About the National, Heart, Lung, and Blood Institute

      For 50 years, the National, Heart, Lung, and Blood Institute (NHLBI) has dramatically improved our understanding and treatments of such killers as heart disease and stroke.   Created in 1948 and also celebrating its 50th anniversary this year, the NHLBI is part of the National Institutes of Health (NIH), one of the world's largest biomedical research centers.

      Originally founded as the National Heart Institute, the NHLBI has spearheaded the Federal government's efforts investigating disorders of the heart and blood vessels.   Today, the NHLBI also addresses disorders of the blood and lungs, manages blood resources, and houses the National Center on Sleep Disorders.

      The NHLBI supports work that advances the development of new genetic therapies, non-invasive diagnostic tools and assist devices that support weakened hearts.

      In addition to NHLBI's on-going Framingham Heart Study, one of the most important epidemiological studies in medical history, other Institute studies have been instrumental in adding to our knowledge about a variety of serious diseases.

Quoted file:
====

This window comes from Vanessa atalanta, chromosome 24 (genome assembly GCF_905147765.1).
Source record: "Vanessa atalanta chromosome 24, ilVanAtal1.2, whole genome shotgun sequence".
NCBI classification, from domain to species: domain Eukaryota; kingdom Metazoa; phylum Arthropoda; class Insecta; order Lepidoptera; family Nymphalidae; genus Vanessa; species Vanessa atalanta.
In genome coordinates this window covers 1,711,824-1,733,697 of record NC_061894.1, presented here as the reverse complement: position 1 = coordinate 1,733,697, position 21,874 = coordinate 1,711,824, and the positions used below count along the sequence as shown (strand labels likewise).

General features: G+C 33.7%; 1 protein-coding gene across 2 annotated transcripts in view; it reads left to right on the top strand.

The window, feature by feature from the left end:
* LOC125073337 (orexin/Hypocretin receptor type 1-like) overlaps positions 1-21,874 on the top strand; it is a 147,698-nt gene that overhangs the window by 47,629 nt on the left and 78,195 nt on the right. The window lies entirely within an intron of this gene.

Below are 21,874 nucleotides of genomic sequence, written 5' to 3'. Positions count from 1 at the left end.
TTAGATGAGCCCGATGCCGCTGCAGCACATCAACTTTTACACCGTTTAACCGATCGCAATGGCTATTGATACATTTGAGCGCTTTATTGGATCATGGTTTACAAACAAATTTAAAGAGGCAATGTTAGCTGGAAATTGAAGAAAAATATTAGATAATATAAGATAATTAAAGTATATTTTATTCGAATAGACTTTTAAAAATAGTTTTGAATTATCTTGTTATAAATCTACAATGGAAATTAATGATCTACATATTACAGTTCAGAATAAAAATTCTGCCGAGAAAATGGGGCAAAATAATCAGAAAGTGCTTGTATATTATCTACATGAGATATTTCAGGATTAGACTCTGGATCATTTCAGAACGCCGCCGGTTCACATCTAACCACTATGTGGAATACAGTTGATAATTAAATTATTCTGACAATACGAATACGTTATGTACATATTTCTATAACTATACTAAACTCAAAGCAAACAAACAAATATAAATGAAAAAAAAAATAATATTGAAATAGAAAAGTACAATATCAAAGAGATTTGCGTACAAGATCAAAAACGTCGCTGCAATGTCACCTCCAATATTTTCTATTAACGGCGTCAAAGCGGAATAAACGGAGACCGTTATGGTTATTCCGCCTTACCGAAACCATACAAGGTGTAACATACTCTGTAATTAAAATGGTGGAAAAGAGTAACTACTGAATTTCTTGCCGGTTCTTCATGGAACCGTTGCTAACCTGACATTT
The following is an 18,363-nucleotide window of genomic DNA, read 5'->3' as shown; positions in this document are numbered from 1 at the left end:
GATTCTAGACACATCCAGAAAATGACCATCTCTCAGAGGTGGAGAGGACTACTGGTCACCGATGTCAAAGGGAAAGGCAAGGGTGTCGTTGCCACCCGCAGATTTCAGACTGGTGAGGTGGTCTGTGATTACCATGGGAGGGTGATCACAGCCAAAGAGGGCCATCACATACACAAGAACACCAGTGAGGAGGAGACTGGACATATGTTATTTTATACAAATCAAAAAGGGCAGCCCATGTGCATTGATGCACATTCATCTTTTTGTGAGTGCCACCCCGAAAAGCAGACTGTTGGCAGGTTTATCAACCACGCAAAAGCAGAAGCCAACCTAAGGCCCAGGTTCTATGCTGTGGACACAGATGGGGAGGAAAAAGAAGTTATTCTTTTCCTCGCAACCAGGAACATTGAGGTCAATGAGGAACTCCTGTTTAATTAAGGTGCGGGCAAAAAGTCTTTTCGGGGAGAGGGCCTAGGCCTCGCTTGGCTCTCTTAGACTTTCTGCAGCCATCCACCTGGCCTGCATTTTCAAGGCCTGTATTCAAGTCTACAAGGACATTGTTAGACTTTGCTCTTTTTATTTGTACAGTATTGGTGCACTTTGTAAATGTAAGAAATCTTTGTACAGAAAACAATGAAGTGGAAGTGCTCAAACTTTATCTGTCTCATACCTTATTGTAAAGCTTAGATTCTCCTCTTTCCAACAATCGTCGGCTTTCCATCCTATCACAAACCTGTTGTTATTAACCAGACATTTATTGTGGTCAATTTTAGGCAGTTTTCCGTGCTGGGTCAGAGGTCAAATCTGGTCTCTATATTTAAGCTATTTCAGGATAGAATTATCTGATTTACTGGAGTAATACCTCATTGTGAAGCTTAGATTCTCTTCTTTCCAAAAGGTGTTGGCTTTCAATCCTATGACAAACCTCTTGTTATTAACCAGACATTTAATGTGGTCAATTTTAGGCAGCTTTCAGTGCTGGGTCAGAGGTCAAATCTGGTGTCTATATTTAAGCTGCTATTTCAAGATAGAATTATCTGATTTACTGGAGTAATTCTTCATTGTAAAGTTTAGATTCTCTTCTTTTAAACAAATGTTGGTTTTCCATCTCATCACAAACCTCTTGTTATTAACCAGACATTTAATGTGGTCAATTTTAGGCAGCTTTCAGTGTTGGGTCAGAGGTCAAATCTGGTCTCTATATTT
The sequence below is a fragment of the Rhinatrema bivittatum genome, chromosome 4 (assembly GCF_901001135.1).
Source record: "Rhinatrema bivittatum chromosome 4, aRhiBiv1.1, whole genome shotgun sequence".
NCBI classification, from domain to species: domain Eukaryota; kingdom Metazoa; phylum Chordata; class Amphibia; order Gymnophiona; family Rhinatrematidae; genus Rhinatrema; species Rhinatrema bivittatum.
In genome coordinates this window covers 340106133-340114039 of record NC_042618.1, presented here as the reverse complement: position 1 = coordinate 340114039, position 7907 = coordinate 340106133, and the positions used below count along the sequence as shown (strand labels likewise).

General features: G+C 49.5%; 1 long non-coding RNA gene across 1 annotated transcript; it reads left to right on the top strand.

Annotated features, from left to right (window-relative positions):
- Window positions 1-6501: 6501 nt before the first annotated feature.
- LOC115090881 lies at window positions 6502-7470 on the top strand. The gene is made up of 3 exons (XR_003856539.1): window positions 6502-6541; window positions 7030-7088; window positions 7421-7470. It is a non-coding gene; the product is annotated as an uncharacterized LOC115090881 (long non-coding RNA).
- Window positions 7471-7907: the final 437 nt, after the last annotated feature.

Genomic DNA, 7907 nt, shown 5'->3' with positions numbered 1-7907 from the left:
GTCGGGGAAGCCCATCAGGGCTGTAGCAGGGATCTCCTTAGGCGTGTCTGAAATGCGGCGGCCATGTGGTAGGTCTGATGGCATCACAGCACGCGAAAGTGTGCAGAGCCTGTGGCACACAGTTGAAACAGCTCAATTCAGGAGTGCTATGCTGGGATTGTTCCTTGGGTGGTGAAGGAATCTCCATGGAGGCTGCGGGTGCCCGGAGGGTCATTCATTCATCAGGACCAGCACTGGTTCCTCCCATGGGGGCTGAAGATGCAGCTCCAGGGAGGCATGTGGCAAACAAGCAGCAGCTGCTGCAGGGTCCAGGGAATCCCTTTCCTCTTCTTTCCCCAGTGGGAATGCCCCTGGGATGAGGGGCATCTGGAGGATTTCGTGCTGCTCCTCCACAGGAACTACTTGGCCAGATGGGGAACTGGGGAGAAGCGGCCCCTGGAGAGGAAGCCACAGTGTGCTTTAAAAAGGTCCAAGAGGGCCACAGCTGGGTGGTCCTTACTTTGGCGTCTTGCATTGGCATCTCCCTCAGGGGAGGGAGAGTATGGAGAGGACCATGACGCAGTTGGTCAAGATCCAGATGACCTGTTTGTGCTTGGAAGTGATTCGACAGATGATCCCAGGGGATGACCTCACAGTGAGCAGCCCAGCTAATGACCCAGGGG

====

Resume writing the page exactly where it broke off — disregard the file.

The Women's Health Initiative, for example, is a major new effort investigating ways to prevent heart disease, breast and colon cancer, osteoporosis and other disorders that pose serious problems for older women.

    The major areas of NHLBI activities include:

  • Basic research, clinical investigations and trials, and observational studies.

  • Trial and evaluation of disease interventions and medical devices.

  • Research on clinical use of blood and management of blood resources.

  • Research training and career development of new and established researchers.

  • Educational activities including development and dissemination of materials for health professionals and the public, with a special emphasis on prevention.

Dr. Claude Lenfant is director of the NHLBI.